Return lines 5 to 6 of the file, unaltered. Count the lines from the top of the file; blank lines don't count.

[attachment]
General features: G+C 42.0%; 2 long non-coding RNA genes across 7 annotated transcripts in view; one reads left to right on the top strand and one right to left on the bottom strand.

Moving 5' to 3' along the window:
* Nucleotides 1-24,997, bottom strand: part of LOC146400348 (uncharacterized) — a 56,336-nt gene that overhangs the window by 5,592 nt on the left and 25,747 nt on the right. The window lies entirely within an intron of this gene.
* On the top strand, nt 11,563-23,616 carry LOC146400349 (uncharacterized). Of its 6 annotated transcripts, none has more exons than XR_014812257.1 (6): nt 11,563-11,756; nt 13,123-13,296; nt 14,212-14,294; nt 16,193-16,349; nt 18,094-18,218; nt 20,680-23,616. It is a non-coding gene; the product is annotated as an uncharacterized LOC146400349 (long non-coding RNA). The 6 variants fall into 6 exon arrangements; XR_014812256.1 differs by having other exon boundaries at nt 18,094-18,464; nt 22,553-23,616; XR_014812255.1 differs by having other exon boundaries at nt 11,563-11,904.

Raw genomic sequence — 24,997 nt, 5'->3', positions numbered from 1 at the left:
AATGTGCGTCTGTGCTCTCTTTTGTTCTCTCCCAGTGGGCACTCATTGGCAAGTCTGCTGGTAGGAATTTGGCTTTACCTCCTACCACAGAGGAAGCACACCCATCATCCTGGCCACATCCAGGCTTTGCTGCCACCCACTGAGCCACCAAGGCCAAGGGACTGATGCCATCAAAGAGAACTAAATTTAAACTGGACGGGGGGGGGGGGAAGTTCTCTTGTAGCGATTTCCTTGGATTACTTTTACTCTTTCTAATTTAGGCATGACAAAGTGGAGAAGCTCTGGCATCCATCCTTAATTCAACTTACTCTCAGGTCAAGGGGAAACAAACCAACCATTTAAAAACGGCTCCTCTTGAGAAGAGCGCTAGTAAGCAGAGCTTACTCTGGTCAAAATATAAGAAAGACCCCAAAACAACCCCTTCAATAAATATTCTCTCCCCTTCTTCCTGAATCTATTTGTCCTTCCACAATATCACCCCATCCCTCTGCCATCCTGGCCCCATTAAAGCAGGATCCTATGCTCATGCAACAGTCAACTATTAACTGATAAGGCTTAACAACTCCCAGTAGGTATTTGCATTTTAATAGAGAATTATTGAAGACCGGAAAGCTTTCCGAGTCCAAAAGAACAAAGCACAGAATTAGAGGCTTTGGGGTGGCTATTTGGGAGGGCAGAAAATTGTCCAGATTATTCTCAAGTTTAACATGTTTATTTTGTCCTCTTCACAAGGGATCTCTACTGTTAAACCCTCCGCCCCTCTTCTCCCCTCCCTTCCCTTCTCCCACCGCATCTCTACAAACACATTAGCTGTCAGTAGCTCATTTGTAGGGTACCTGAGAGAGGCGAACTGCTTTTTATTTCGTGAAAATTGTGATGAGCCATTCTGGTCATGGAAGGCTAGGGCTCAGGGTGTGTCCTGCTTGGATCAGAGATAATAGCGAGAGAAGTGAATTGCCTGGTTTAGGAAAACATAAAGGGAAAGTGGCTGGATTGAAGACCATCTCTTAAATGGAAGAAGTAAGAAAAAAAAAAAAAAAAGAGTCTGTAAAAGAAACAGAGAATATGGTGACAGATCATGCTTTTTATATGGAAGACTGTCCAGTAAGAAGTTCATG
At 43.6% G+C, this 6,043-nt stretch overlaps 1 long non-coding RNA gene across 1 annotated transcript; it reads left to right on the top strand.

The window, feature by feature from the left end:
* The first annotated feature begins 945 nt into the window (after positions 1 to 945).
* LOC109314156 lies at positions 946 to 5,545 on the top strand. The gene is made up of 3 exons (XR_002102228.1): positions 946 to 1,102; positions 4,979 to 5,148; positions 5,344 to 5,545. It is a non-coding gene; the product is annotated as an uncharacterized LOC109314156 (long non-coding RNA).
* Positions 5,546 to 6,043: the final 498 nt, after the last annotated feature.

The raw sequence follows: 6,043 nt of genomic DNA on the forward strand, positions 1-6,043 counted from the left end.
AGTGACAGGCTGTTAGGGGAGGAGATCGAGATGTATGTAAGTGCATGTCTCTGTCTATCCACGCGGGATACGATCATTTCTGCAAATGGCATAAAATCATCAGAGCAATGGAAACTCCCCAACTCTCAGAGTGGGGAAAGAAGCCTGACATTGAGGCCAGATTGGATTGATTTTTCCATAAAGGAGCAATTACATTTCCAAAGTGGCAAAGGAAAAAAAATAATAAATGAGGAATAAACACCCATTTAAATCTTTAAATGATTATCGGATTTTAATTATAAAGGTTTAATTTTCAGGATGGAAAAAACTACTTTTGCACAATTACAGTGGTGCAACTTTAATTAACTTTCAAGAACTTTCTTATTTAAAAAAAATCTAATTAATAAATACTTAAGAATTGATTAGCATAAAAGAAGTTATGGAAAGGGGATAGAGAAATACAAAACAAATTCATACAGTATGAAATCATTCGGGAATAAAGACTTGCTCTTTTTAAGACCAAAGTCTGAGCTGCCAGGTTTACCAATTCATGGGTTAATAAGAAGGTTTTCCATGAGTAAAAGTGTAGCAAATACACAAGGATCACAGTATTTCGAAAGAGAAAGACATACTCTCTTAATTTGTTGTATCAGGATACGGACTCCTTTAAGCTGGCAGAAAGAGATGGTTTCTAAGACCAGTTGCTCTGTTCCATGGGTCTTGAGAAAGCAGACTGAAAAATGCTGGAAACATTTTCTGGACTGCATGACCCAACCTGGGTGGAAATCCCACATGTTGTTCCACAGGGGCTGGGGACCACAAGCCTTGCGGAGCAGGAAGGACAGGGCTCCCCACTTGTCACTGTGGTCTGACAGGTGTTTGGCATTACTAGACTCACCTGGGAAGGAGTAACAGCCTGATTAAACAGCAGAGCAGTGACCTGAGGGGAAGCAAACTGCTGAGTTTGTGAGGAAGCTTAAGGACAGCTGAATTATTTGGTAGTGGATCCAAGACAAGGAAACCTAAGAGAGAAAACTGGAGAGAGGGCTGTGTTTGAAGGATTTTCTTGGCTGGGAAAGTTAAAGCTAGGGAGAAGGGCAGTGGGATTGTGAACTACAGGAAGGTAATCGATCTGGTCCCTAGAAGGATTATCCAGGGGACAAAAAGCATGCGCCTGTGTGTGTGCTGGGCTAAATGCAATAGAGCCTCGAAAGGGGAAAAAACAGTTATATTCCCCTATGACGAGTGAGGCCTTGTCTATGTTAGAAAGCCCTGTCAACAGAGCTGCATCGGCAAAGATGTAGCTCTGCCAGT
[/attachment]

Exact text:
Raw genomic sequence — 24,997 nt, 5'->3', positions numbered from 1 at the left:
AATGTGCGTCTGTGCTCTCTTTTGTTCTCTCCCAGTGGGCACTCATTGGCAAGTCTGCTGGTAGGAATTTGGCTTTACCTCCTACCACAGAGGAAGCACACCCATCATCCTGGCCACATCCAGGCTTTGCTGCCACCCACTGAGCCACCAAGGCCAAGGGACTGATGCCATCAAAGAGAACTAAATTTAAACTGGACGGGGGGGGGGGGAAGTTCTCTTGTAGCGATTTCCTTGGATTACTTTTACTCTTTCTAATTTAGGCATGACAAAGTGGAGAAGCTCTGGCATCCATCCTTAATTCAACTTACTCTCAGGTCAAGGGGAAACAAACCAACCATTTAAAAACGGCTCCTCTTGAGAAGAGCGCTAGTAAGCAGAGCTTACTCTGGTCAAAATATAAGAAAGACCCCAAAACAACCCCTTCAATAAATATTCTCTCCCCTTCTTCCTGAATCTATTTGTCCTTCCACAATATCACCCCATCCCTCTGCCATCCTGGCCCCATTAAAGCAGGATCCTATGCTCATGCAACAGTCAACTATTAACTGATAAGGCTTAACAACTCCCAGTAGGTATTTGCATTTTAATAGAGAATTATTGAAGACCGGAAAGCTTTCCGAGTCCAAAAGAACAAAGCACAGAATTAGAGGCTTTGGGGTGGCTATTTGGGAGGGCAGAAAATTGTCCAGATTATTCTCAAGTTTAACATGTTTATTTTGTCCTCTTCACAAGGGATCTCTACTGTTAAACCCTCCGCCCCTCTTCTCCCCTCCCTTCCCTTCTCCCACCGCATCTCTACAAACACATTAGCTGTCAGTAGCTCATTTGTAGGGTACCTGAGAGAGGCGAACTGCTTTTTATTTCGTGAAAATTGTGATGAGCCATTCTGGTCATGGAAGGCTAGGGCTCAGGGTGTGTCCTGCTTGGATCAGAGATAATAGCGAGAGAAGTGAATTGCCTGGTTTAGGAAAACATAAAGGGAAAGTGGCTGGATTGAAGACCATCTCTTAAATGGAAGAAGTAAGAAAAAAAAAAAAAAAAGAGTCTGTAAAAGAAACAGAGAATATGGTGACAGATCATGCTTTTTATATGGAAGACTGTCCAGTAAGAAGTTCATG